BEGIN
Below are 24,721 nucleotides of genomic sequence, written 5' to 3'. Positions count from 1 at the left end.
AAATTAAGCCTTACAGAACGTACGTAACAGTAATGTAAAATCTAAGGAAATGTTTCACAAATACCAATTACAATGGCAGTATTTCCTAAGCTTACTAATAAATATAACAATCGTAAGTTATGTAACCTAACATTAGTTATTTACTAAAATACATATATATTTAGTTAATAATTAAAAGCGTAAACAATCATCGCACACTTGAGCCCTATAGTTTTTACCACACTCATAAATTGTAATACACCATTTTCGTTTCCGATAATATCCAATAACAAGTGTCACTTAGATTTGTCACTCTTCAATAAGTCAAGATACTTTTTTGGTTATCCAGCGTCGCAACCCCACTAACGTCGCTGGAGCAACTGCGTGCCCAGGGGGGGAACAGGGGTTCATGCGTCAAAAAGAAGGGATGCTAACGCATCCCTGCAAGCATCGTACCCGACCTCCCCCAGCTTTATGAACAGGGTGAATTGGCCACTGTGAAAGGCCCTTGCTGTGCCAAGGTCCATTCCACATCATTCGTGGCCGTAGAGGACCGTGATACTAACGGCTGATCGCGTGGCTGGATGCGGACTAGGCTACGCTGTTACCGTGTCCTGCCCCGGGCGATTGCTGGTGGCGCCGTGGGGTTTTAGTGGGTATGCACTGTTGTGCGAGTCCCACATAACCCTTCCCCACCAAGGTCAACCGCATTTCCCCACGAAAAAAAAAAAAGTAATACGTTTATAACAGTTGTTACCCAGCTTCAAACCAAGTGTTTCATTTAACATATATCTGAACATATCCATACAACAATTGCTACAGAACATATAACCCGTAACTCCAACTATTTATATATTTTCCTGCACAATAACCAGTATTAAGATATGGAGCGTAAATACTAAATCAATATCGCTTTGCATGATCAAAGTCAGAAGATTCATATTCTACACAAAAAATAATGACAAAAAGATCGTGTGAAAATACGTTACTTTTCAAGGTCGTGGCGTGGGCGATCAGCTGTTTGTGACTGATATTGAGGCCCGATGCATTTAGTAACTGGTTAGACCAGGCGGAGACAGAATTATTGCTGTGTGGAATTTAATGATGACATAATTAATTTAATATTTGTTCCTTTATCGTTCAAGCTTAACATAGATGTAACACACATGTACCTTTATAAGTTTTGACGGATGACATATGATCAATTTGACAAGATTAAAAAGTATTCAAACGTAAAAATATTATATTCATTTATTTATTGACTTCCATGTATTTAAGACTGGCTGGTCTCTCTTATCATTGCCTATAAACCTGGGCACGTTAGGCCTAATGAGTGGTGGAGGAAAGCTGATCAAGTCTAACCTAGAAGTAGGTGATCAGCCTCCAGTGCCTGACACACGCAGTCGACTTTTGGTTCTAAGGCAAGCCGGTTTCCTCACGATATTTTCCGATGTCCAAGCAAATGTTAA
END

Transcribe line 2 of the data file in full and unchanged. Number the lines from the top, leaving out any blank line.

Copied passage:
AAATTAAGCCTTACAGAACGTACGTAACAGTAATGTAAAATCTAAGGAAATGTTTCACAAATACCAATTACAATGGCAGTATTTCCTAAGCTTACTAATAAATATAACAATCGTAAGTTATGTAACCTAACATTAGTTATTTACTAAAATACATATATATTTAGTTAATAATTAAAAGCGTAAACAATCATCGCACACTTGAGCCCTATAGTTTTTACCACACTCATAAATTGTAATACACCATTTTCGTTTCCGATAATATCCAATAACAAGTGTCACTTAGATTTGTCACTCTTCAATAAGTCAAGATACTTTTTTGGTTATCCAGCGTCGCAACCCCACTAACGTCGCTGGAGCAACTGCGTGCCCAGGGGGGGAACAGGGGTTCATGCGTCAAAAAGAAGGGATGCTAACGCATCCCTGCAAGCATCGTACCCGACCTCCCCCAGCTTTATGAACAGGGTGAATTGGCCACTGTGAAAGGCCCTTGCTGTGCCAAGGTCCATTCCACATCATTCGTGGCCGTAGAGGACCGTGATACTAACGGCTGATCGCGTGGCTGGATGCGGACTAGGCTACGCTGTTACCGTGTCCTGCCCCGGGCGATTGCTGGTGGCGCCGTGGGGTTTTAGTGGGTATGCACTGTTGTGCGAGTCCCACATAACCCTTCCCCACCAAGGTCAACCGCATTTCCCCACGAAAAAAAAAAAAGTAATACGTTTATAACAGTTGTTACCCAGCTTCAAACCAAGTGTTTCATTTAACATATATCTGAACATATCCATACAACAATTGCTACAGAACATATAACCCGTAACTCCAACTATTTATATATTTTCCTGCACAATAACCAGTATTAAGATATGGAGCGTAAATACTAAATCAATATCGCTTTGCATGATCAAAGTCAGAAGATTCATATTCTACACAAAAAATAATGACAAAAAGATCGTGTGAAAATACGTTACTTTTCAAGGTCGTGGCGTGGGCGATCAGCTGTTTGTGACTGATATTGAGGCCCGATGCATTTAGTAACTGGTTAGACCAGGCGGAGACAGAATTATTGCTGTGTGGAATTTAATGATGACATAATTAATTTAATATTTGTTCCTTTATCGTTCAAGCTTAACATAGATGTAACACACATGTACCTTTATAAGTTTTGACGGATGACATATGATCAATTTGACAAGATTAAAAAGTATTCAAACGTAAAAATATTATATTCATTTATTTATTGACTTCCATGTATTTAAGACTGGCTGGTCTCTCTTATCATTGCCTATAAACCTGGGCACGTTAGGCCTAATGAGTGGTGGAGGAAAGCTGATCAAGTCTAACCTAGAAGTAGGTGATCAGCCTCCAGTGCCTGACACACGCAGTCGACTTTTGGTTCTAAGGCAAGCCGGTTTCCTCACGATATTTTCCGATGTCCAAGCAAATGTTAA